Digital Payments – Areas of Growth & Implications for Regulators
First, let’s define what we mean by digital payments: They are synonymous with mobile payments, i.e. payments linked to smartphones and mobile networks. Digital payments have become ever more important in the financial space, since an increasing number of fintechs develop mobile phone apps to handle digital payments. The COVID 19 situation has pushed the digital payment business further since non-cash transactions became way more important, due to social distancing measures.
3 major growth avenues currently exist for payment apps:
- Extension of card-backed payments systems
- Super apps
In China, in particular, payment apps such as AliPay and WeChat have developed into so-called super apps providing all sorts of financial products. The product range includes payments, e-commerce, financial services (banking, insurance, investment), mobility/delivery (ride-hailing, food, logistics), deals (coupons, discounts on dining, travel, etc.), and chat.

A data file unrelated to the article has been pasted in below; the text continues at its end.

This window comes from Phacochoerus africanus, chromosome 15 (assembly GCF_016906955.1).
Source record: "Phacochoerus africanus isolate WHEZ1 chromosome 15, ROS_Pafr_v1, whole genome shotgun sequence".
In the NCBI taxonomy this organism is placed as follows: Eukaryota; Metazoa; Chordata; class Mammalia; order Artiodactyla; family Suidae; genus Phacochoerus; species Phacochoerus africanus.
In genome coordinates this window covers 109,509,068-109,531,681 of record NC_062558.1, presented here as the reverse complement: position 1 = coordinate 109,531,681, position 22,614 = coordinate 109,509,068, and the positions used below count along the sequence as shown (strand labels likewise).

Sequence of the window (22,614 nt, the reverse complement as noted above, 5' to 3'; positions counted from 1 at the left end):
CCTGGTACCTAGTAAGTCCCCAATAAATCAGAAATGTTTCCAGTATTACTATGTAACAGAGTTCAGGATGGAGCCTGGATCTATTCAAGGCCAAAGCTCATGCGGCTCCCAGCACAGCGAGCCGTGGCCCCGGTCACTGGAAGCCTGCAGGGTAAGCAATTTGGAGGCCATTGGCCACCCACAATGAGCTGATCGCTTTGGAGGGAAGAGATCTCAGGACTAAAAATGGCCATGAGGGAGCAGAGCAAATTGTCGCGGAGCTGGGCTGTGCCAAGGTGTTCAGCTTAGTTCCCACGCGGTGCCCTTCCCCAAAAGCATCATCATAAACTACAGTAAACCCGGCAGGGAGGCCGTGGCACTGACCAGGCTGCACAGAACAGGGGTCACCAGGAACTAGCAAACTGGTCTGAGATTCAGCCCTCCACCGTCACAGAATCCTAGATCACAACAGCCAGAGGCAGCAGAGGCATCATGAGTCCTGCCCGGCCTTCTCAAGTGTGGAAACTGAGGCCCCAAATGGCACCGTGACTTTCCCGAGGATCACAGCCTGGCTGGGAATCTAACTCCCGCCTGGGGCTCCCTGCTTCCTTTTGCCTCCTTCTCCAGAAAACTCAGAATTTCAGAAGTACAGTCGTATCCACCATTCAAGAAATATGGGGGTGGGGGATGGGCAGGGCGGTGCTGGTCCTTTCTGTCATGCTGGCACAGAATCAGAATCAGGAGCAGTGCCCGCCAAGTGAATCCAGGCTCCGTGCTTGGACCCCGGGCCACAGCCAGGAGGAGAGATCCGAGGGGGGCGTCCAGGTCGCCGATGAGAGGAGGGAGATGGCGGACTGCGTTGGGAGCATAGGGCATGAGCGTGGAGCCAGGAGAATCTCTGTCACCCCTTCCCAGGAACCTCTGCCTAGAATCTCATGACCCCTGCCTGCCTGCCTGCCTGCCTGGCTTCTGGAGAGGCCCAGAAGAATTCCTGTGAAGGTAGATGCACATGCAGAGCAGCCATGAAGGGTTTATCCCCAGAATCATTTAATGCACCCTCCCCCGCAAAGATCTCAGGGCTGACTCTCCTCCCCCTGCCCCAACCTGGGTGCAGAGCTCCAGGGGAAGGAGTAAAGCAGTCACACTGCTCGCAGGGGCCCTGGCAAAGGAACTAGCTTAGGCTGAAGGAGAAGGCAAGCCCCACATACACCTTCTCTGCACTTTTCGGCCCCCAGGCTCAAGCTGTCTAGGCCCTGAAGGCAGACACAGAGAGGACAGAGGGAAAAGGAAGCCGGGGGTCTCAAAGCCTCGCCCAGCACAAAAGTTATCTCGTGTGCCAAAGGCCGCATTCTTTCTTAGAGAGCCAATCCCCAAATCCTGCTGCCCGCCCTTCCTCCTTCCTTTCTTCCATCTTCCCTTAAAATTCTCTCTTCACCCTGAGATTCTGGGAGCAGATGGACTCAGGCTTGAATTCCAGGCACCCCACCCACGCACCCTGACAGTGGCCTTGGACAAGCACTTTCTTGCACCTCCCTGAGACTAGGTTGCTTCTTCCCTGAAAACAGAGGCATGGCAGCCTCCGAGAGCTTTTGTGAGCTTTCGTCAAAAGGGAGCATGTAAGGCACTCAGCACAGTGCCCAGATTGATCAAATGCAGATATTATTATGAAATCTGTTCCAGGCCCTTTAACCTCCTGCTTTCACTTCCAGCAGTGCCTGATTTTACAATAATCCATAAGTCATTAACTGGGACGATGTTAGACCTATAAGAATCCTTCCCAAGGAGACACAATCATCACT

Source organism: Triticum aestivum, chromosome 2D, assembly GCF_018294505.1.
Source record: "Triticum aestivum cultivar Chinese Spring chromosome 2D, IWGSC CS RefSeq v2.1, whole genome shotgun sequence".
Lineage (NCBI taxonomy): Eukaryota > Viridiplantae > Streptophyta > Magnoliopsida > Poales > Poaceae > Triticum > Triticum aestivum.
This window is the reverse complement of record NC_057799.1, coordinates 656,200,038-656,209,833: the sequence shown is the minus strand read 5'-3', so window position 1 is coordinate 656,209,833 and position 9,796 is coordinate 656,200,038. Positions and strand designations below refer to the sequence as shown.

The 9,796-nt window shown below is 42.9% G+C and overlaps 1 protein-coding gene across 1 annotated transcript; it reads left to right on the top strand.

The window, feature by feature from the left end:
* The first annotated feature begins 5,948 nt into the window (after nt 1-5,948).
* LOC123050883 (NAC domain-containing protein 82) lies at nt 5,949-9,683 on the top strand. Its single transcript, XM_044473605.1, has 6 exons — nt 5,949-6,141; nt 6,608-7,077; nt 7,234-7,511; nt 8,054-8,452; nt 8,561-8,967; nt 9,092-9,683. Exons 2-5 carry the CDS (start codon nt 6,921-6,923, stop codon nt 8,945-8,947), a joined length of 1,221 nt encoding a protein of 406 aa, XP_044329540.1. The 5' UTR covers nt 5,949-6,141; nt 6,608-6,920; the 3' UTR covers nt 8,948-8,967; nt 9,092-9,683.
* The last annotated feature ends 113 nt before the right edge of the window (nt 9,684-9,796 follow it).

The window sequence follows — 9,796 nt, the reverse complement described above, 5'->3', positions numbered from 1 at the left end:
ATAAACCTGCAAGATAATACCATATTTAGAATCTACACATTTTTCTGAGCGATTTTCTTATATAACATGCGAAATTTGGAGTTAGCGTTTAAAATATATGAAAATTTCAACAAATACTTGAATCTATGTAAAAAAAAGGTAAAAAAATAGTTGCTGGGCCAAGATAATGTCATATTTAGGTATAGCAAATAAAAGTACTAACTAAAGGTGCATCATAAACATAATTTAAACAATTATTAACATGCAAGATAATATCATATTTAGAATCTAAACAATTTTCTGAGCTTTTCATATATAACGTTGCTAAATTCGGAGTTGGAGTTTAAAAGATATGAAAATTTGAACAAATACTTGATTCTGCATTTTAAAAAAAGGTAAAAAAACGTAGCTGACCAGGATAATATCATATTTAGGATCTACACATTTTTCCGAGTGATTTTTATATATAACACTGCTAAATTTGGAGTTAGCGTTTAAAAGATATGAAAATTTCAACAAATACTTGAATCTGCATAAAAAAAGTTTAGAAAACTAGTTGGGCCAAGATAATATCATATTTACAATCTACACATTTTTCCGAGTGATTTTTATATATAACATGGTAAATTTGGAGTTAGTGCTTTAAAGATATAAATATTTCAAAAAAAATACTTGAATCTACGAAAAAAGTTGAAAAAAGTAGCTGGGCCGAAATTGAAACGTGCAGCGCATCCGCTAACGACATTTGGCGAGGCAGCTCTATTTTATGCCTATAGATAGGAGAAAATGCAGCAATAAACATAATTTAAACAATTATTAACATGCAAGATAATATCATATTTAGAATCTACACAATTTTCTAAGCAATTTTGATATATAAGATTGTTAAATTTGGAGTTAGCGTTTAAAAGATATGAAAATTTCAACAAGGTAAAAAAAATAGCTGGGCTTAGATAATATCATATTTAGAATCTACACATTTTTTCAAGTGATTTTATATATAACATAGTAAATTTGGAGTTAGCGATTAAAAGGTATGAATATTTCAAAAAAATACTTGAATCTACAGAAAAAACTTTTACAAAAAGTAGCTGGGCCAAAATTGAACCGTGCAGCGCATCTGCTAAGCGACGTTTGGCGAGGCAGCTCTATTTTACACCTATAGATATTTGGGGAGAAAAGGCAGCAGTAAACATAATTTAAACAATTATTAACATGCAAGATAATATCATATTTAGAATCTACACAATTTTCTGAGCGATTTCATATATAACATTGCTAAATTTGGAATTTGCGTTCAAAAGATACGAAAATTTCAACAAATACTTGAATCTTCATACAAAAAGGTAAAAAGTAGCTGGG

- Extension of peer-to-peer mobile phone payment systems
The success of p2p systems in Africa (in particular M-Pesa in Kenya and Nigeria) has lead to their extension to regular retail payments. Telecom operators now also offer financial services (interest yielding deposits and insurance).
This growing importance of digital payments has 4 major consequences / concerns for regulators and, in turn, the companies’ business models:
- Regulators increase regulatory oversight including capital adequacy requirements.
- Higher compliance cost means lower margins for payment platform providers, triggering the need to diversify into higher margin (banking) products.
- This, in turn, reinforces the need for new regulation.
- Data and cyber security, financial fraud and absence of common regulatory standards across countries become crucial topics as digital payments become increasingly international.
Source: Economist Intelligence Unit – Going digital: Payments in the post Covid world – August 2021